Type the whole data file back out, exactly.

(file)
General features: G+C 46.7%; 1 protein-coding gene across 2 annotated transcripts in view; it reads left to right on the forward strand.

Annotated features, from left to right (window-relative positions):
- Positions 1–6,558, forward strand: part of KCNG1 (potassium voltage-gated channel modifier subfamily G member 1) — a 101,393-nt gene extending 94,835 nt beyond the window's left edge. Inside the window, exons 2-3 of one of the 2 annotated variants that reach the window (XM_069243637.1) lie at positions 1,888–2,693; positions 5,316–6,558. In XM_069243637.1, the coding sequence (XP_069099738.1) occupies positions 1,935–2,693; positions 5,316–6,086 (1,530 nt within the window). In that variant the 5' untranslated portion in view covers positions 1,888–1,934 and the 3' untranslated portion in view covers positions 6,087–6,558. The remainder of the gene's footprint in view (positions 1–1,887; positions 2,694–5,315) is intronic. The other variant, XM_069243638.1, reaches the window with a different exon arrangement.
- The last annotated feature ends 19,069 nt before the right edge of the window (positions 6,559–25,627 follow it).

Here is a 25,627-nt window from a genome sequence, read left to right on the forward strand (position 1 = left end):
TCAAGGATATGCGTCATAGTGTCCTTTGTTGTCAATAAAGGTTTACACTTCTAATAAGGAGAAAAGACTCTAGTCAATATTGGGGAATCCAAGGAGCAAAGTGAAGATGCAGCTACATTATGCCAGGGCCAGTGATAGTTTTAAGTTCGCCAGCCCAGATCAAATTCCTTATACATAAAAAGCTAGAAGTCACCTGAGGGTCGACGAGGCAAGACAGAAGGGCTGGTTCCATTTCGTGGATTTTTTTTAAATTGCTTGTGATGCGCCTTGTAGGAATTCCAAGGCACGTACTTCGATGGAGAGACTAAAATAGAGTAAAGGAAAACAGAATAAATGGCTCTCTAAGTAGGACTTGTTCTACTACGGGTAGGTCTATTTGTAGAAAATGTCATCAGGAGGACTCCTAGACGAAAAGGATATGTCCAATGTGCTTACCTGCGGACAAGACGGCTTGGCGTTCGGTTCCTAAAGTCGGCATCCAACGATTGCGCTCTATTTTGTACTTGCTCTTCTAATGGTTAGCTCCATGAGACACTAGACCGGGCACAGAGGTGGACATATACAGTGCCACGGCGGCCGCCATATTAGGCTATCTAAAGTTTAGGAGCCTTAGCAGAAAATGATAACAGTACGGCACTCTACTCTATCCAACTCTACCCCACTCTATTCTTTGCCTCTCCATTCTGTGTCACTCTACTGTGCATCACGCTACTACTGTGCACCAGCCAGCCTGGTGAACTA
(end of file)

General features: G+C 46.7%; 1 protein-coding gene across 2 annotated transcripts in view; it reads left to right on the forward strand.

Annotated features, from left to right (window-relative positions):
- Positions 1–6,558, forward strand: part of KCNG1 (potassium voltage-gated channel modifier subfamily G member 1) — a 101,393-nt gene extending 94,835 nt beyond the window's left edge. Inside the window, exons 2-3 of one of the 2 annotated variants that reach the window (XM_069243637.1) lie at positions 1,888–2,693; positions 5,316–6,558. In XM_069243637.1, the coding sequence (XP_069099738.1) occupies positions 1,935–2,693; positions 5,316–6,086 (1,530 nt within the window). In that variant the 5' untranslated portion in view covers positions 1,888–1,934 and the 3' untranslated portion in view covers positions 6,087–6,558. The remainder of the gene's footprint in view (positions 1–1,887; positions 2,694–5,315) is intronic. The other variant, XM_069243638.1, reaches the window with a different exon arrangement.
- The last annotated feature ends 19,069 nt before the right edge of the window (positions 6,559–25,627 follow it).

Here is a 25,627-nt window from a genome sequence, read left to right on the forward strand (position 1 = left end):
TCAAGGATATGCGTCATAGTGTCCTTTGTTGTCAATAAAGGTTTACACTTCTAATAAGGAGAAAAGACTCTAGTCAATATTGGGGAATCCAAGGAGCAAAGTGAAGATGCAGCTACATTATGCCAGGGCCAGTGATAGTTTTAAGTTCGCCAGCCCAGATCAAATTCCTTATACATAAAAAGCTAGAAGTCACCTGAGGGTCGACGAGGCAAGACAGAAGGGCTGGTTCCATTTCGTGGATTTTTTTTAAATTGCTTGTGATGCGCCTTGTAGGAATTCCAAGGCACGTACTTCGATGGAGAGACTAAAATAGAGTAAAGGAAAACAGAATAAATGGCTCTCTAAGTAGGACTTGTTCTACTACGGGTAGGTCTATTTGTAGAAAATGTCATCAGGAGGACTCCTAGACGAAAAGGATATGTCCAATGTGCTTACCTGCGGACAAGACGGCTTGGCGTTCGGTTCCTAAAGTCGGCATCCAACGATTGCGCTCTATTTTGTACTTGCTCTTCTAATGGTTAGCTCCATGAGACACTAGACCGGGCACAGAGGTGGACATATACAGTGCCACGGCGGCCGCCATATTAGGCTATCTAAAGTTTAGGAGCCTTAGCAGAAAATGATAACAGTACGGCACTCTACTCTATCCAACTCTACCCCACTCTATTCTTTGCCTCTCCATTCTGTGTCACTCTACTGTGCATCACGCTACTACTGTGCACCAGCCAGCCTGGTGAACTA